Summer Gas Prices: Lowest Gas Prices In 10 Years Expected In U.S. This Summer

Gas prices this summer are expected to be the lowest they have been in 10 years. According to New Jersey Online, the price of gas is going to increase a bit, as companies switch to their “summer blend,” but the overall price of gas now, and in the coming months, is going to be much lower than what has been seen in The States over the past several years.

“We’ll get increases, but it doesn’t have anything to do with Iran or Yemen or the Kardashians, it’s marketers getting summer gas in their terminals. It’s less about the (petroleum) markets did than the shift,” said Tom Kloza, analyst for the Oil Price Information Service. As of right now, gas is expected to be about $1.00 cheaper than it was last year. As you can see from the chart above, 2015 gas prices are on track to set a record.

Gas prices seem to skyrocket in the summer months, but 2015 isn’t going to be too bad. You will notice an increase of about 15 to 20 cents, but there shouldn’t be too much fluctuation beyond that. According to Market Watch, the U.S. will see a dip in gas prices from Memorial Day through Labor Day this year in comparison to previous years.

“The U.S. average price of gasoline will be $2.35 per gallon versus $2.40 currently, according to Gasbuddy, a site that tracks gas prices, down from its previous summer forecast of $2.79 per gallon released last December. That’s even less than the estimated summer gasoline prices of $2.45 per gallon predicted by the government’s Energy Information Administration.”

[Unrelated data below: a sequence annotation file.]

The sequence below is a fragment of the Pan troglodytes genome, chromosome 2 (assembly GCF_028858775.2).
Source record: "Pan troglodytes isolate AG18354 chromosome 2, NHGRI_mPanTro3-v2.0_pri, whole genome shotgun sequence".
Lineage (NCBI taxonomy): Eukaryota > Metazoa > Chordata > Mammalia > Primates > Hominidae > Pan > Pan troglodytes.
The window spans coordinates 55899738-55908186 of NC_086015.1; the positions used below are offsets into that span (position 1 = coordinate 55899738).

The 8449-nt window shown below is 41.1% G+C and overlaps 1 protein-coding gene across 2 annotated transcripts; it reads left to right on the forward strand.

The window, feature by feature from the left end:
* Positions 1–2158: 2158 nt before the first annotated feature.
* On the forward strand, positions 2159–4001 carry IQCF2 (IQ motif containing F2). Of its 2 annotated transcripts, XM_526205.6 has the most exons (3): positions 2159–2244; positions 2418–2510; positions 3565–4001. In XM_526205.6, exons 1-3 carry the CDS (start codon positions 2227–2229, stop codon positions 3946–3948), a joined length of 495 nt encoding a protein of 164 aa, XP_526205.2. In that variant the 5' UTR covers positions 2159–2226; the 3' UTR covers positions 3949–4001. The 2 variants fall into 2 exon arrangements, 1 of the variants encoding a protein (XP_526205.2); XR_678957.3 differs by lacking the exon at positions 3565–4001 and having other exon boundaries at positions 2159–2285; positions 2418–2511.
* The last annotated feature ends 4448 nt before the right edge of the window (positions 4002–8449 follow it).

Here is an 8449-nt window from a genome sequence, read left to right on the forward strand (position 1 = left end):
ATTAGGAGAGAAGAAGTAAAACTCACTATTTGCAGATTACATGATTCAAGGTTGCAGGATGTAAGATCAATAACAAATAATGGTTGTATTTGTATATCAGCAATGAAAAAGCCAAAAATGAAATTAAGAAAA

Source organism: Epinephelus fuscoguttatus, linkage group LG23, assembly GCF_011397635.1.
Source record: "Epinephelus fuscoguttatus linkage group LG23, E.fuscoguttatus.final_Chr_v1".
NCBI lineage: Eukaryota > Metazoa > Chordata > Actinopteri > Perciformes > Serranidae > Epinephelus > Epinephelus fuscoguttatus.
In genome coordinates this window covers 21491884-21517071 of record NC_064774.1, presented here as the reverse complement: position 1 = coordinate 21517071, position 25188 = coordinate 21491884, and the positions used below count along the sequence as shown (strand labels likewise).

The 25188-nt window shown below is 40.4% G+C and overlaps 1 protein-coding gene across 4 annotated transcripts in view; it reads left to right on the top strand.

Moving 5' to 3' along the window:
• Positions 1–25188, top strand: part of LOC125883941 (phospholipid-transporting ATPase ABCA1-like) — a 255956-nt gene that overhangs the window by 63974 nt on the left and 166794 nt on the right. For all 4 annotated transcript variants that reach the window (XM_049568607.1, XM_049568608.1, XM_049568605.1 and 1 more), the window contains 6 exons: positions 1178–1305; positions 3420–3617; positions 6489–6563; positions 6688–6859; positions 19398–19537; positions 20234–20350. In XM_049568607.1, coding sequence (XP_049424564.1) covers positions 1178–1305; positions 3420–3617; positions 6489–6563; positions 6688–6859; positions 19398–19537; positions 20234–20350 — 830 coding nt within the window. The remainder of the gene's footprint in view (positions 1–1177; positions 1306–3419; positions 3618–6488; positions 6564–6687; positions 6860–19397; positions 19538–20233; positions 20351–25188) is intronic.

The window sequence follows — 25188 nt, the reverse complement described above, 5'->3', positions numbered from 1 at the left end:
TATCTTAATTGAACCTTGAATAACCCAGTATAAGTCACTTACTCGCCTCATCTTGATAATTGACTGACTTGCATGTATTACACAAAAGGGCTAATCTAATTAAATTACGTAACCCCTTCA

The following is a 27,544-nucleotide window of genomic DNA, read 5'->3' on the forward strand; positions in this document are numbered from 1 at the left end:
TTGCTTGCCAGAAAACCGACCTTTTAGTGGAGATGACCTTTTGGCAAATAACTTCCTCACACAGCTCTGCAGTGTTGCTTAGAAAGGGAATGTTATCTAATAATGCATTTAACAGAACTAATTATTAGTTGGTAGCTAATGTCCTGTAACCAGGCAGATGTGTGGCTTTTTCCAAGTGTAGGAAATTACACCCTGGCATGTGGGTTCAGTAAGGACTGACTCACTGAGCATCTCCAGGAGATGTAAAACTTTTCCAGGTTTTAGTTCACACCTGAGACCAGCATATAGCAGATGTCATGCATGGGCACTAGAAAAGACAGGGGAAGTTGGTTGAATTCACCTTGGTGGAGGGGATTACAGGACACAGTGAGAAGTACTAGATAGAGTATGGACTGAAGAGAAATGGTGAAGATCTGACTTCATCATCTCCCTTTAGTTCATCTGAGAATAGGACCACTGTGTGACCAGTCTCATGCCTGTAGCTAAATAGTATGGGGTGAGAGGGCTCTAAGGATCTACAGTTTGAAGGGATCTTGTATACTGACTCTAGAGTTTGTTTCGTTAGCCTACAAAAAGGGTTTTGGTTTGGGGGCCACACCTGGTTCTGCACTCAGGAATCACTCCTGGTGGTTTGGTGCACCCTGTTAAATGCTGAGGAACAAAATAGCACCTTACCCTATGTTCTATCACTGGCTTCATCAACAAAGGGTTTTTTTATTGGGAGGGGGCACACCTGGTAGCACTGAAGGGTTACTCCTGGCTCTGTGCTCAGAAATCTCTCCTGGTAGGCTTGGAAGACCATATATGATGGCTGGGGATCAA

As previously reported by the Inquisitr, the state of South Carolina has the lowest gas prices in the country at $2.089 per gallon. Meanwhile, California has the highest at $3.099. As for cities, San Francisco has the highest gas prices $3.282 in the country, while Chattanooga, Tennessee, has the lowest at $2.032 per gallon.

Drivers have been saving money, some about $20 to $30 a month, thanks to the lower gas prices nationwide. It wasn’t long ago that Americans found themselves paying close to $4.00 a gallon (in 2008 the average price was higher than that!), but no one is complaining at this point. Sure, it would be great to be back down to under $1.00, but this is a nice change nonetheless.

[Photo by Scott Olson/Getty Images]